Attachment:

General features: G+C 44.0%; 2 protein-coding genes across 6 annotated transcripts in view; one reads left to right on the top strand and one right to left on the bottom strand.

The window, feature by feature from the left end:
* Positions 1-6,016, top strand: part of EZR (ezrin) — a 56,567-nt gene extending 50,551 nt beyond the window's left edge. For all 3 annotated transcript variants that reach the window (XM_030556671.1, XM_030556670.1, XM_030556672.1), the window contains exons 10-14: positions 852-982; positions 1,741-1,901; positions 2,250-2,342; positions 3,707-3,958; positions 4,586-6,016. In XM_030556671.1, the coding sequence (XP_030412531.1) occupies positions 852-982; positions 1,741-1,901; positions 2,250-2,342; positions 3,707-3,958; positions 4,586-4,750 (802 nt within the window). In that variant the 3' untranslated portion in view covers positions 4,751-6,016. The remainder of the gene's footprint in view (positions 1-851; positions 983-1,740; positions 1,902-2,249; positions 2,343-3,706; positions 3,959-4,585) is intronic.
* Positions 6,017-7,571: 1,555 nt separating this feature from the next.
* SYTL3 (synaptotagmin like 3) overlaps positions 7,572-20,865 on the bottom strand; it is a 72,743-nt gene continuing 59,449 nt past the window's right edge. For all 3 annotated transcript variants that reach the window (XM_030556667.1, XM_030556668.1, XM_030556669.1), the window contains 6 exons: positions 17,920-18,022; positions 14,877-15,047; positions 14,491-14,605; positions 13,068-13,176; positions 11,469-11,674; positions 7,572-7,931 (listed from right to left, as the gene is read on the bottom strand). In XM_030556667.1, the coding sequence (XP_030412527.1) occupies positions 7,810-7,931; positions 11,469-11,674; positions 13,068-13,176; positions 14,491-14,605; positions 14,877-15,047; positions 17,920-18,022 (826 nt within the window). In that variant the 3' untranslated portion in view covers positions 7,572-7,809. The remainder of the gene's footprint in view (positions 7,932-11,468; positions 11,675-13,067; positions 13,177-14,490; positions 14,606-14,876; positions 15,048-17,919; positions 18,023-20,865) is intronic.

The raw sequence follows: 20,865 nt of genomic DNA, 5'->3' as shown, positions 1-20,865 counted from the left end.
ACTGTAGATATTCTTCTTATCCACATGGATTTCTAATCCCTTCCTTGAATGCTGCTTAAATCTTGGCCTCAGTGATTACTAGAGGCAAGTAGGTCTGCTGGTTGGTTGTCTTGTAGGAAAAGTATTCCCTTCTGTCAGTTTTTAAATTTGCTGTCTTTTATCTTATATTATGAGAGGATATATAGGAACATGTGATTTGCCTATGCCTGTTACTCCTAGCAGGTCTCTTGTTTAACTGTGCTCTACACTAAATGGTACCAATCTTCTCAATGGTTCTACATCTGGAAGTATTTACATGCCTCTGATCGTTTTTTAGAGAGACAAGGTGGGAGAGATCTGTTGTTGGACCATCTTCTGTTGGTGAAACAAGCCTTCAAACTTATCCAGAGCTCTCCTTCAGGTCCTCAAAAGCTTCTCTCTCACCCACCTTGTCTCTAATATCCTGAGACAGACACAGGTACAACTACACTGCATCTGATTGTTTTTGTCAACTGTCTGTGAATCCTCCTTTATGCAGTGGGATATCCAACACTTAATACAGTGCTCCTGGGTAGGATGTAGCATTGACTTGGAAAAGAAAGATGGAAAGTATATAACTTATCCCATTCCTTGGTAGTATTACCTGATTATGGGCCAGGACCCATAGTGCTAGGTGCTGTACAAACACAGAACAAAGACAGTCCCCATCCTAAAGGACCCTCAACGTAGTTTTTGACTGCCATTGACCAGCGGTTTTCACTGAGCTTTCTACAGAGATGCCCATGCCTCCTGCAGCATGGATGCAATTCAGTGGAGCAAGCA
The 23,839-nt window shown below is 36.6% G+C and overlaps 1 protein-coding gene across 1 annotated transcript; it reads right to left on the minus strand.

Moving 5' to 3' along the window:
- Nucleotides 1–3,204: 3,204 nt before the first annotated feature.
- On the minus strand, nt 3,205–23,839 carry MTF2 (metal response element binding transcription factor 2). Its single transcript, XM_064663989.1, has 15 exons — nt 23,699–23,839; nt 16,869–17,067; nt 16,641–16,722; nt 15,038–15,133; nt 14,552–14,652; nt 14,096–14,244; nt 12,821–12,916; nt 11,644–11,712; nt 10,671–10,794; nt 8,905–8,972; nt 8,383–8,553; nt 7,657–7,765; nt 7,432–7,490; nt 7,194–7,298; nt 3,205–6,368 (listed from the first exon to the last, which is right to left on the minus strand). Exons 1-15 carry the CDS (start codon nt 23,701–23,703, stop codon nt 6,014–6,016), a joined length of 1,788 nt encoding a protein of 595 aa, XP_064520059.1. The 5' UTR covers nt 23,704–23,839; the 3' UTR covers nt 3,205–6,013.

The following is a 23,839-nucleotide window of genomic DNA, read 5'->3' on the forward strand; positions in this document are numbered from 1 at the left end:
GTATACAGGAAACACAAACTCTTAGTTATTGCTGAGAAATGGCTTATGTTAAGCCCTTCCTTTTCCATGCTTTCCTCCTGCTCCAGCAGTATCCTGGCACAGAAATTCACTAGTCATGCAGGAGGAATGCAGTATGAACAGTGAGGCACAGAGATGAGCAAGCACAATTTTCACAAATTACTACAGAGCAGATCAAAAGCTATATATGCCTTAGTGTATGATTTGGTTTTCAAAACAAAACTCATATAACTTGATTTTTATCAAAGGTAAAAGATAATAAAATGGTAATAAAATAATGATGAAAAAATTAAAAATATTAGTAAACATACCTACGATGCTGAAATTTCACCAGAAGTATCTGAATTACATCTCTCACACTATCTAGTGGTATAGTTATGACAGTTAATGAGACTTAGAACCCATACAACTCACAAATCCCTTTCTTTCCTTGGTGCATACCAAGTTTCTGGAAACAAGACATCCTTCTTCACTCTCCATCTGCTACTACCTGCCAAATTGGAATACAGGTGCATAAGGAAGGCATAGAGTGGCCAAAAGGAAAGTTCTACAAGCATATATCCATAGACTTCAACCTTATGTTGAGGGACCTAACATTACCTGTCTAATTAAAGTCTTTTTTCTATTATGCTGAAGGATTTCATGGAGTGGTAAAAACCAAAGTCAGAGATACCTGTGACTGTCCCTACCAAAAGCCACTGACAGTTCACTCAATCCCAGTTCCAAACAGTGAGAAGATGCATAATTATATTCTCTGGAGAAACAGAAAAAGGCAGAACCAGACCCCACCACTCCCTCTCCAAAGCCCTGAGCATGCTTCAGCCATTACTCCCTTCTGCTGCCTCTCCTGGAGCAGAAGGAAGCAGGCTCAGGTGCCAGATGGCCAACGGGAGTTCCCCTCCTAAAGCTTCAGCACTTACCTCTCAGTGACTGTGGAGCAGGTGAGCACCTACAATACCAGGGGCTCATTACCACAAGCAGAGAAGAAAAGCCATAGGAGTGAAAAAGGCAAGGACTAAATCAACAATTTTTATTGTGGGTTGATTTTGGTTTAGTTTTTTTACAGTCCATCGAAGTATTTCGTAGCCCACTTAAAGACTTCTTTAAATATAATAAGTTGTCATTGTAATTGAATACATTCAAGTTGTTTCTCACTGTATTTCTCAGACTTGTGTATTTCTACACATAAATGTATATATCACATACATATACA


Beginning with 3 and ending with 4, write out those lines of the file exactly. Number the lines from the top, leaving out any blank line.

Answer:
* Positions 1-6,016, top strand: part of EZR (ezrin) — a 56,567-nt gene extending 50,551 nt beyond the window's left edge. For all 3 annotated transcript variants that reach the window (XM_030556671.1, XM_030556670.1, XM_030556672.1), the window contains exons 10-14: positions 852-982; positions 1,741-1,901; positions 2,250-2,342; positions 3,707-3,958; positions 4,586-6,016. In XM_030556671.1, the coding sequence (XP_030412531.1) occupies positions 852-982; positions 1,741-1,901; positions 2,250-2,342; positions 3,707-3,958; positions 4,586-4,750 (802 nt within the window). In that variant the 3' untranslated portion in view covers positions 4,751-6,016. The remainder of the gene's footprint in view (positions 1-851; positions 983-1,740; positions 1,902-2,249; positions 2,343-3,706; positions 3,959-4,585) is intronic.
* Positions 6,017-7,571: 1,555 nt separating this feature from the next.